Hackathon - Writing a property search chat bot in a day
We held our first hackathon in February! This post presents one submission; a property search chat bot.
Innovation was the theme of our first hackathon. Teams had two weeks to formulate their idea and research their approach. One of the challenging aspects of the hackathon was its duration - twelve hours.
Property Search Chat Bot
The team I was part of decided to try and produce a chat bot, with the aim of interfacing with our property search API. We’d settled on using Azure Bot Service, and the Microsoft Cognitive Service LUIS for natural language understanding.
Web App Bot
Our first step was to create the Web App Bot using Azure Bot Service.
For this project, we knew we wanted to use LUIS for natural language understanding, and Azure does present a “Language understanding” bot template. One of the first stumbling blocks we hit was in attempting to create a bot with this template, and the permissions required to do so.
To work around this, we decided to use the Basic C# template to get started.
Once the Web App Bot had been created, we could immediately interact with it using the “Test in Web Chat” functionality in the Azure portal.
Azure Bot Service has the concept of Channels. Channels are ways in which the user can interact with the bot, some examples of which are Skype, Telegram and Slack. For this project, we used the Web Chat channel, which allows for an iframe containing the chat window to be placed in to a web page.
LUIS, or Language Understanding Intelligent Service is one of the cognitive services provided by Microsoft which provides natural language understanding of both text and speech.
In LUIS, there is the concept of Intents, Entities and Utterances. An Utterance is a stream of natural language provided by the user, for example “how warm will it be today in Solihull”. The Intent behind this utterance may be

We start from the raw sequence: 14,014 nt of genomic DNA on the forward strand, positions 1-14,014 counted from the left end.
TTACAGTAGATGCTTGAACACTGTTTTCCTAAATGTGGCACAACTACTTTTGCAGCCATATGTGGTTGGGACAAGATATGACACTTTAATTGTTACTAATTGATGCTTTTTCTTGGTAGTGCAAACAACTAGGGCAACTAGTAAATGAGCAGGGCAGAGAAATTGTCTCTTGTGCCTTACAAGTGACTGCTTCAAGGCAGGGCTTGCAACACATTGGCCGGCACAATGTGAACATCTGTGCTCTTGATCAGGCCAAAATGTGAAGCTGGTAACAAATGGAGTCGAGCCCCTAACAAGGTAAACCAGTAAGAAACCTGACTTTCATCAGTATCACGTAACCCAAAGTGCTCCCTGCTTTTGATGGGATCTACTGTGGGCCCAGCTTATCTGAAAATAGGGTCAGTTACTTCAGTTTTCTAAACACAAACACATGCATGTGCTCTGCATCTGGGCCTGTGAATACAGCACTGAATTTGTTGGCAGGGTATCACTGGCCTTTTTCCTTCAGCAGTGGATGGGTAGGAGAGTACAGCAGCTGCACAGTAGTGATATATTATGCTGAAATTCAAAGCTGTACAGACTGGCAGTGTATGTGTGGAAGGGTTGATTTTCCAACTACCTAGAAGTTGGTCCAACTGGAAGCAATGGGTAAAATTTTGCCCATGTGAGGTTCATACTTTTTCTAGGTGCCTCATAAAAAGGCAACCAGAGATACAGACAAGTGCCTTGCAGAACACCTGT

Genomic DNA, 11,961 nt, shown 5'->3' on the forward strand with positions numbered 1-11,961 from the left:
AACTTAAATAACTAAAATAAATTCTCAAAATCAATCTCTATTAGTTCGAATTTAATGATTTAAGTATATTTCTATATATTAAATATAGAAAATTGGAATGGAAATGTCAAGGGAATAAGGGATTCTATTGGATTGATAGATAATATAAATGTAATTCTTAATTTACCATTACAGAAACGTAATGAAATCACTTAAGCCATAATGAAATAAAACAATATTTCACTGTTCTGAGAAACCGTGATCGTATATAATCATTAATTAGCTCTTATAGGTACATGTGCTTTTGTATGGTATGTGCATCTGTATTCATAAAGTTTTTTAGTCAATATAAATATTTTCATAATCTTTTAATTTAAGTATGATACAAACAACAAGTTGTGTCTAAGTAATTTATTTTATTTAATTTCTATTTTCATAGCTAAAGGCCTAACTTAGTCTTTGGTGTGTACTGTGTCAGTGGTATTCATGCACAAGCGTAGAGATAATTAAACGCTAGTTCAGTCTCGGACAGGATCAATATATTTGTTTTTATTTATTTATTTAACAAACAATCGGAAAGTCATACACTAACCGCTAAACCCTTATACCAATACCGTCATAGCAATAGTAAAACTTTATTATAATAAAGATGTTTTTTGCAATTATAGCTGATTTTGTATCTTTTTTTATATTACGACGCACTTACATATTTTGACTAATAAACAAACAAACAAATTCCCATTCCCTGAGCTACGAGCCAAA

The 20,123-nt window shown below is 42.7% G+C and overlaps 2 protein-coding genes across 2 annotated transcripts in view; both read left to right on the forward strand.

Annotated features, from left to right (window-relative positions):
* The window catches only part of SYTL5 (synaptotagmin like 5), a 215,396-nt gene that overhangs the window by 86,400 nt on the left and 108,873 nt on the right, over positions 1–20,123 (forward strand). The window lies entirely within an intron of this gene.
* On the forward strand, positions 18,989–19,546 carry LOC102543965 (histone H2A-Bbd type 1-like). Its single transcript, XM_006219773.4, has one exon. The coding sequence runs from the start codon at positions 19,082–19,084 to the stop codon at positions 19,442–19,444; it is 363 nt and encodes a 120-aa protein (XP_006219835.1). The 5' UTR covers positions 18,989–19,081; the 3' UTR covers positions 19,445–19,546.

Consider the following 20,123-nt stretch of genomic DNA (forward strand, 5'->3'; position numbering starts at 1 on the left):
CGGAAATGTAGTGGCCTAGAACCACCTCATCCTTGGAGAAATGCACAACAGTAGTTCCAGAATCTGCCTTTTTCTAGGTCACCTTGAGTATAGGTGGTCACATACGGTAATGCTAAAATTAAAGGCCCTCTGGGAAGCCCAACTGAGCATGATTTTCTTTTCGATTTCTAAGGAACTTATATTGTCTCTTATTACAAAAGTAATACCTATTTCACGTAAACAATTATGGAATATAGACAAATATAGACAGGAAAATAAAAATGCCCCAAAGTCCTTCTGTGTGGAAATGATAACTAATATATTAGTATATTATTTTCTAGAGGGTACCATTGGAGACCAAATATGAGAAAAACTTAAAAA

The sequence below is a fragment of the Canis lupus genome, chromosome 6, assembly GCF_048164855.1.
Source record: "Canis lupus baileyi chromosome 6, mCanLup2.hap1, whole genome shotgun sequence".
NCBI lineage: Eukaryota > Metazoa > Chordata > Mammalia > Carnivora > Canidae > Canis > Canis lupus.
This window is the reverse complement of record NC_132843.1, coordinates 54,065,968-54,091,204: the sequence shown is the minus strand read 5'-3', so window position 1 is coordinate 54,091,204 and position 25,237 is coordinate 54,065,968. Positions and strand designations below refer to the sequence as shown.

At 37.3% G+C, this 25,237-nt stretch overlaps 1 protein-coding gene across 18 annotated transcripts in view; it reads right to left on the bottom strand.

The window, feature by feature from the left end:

CheckTemperature. An Entity can be described as a piece of information we want to pick out of an utterance. In this example,
Place could be an entity, and in the utterance this would match to Solihull.
Once the Intents and any Entities have been defined, LUIS is then trained with example utterances, and can be tested with new utterances to check that the correct intent is identified.
For our application, we developed a single intent:
Search. We began with simple utterances and commenced by iteratively training the model and building upon it with new entities. Finally, we landed on three entities:
Bringing it Together
With the Web App Bot set up and the LUIS model trained, the next step was to bring it all together. In the Bot Management menu for the Web App Bot in Azure is a “Build” item, in which is the option to download the source code for the bot. As the Basic bot template creates a working bot, this allowed us to download a functioning application and get started very quickly.
Microsoft.Bot.Builder package contains a
Dialogs namespace, in which exist a number of classes to work with LUIS (as this appears to be a common use case for bots). We created a
LuisDialog, which contained methods decorated with
[LuisIntent("Search")] public async Task SearchIntent(IDialogContext context, LuisResult result)
In this method, (which is hit when the bot receives a message during the LuisDialog, which matches the Search intent) the
LuisResult gives us access to the captured entities. Leveraging this, we were able to use these entities’ values to build a search query, and direct this at our existing Property Search API. For example, the utterance “I’m looking to buy a flat in Solihull” would yield entities
Place = Solihull,
PropertyType = Flat and
SearchType = Buy, whose values could then be used as filters in the Property Search API call.
To surface the results to the user in an appealing and interactive manner, we pulled in the Microsoft.AdaptiveCards NuGet package (v0.5.1 at the time of the hackathon). The AdaptiveCards project aims to create a framework for card content that is consistent, and a single bot application targeting different channels is the perfect use case.
Finally, we created a React component for a modal popup in which to surface the chat window, and injected in to it the aforementioned iframe.
As 9PM loomed, we’d consumed a large amount of coffee, and landed on a working proof of concept chat bot, pointing at our UK Property Search API, and had added support for speech interaction using the Browser-provided speech functionality included in the Microsoft Bot Framework Web Chat Control.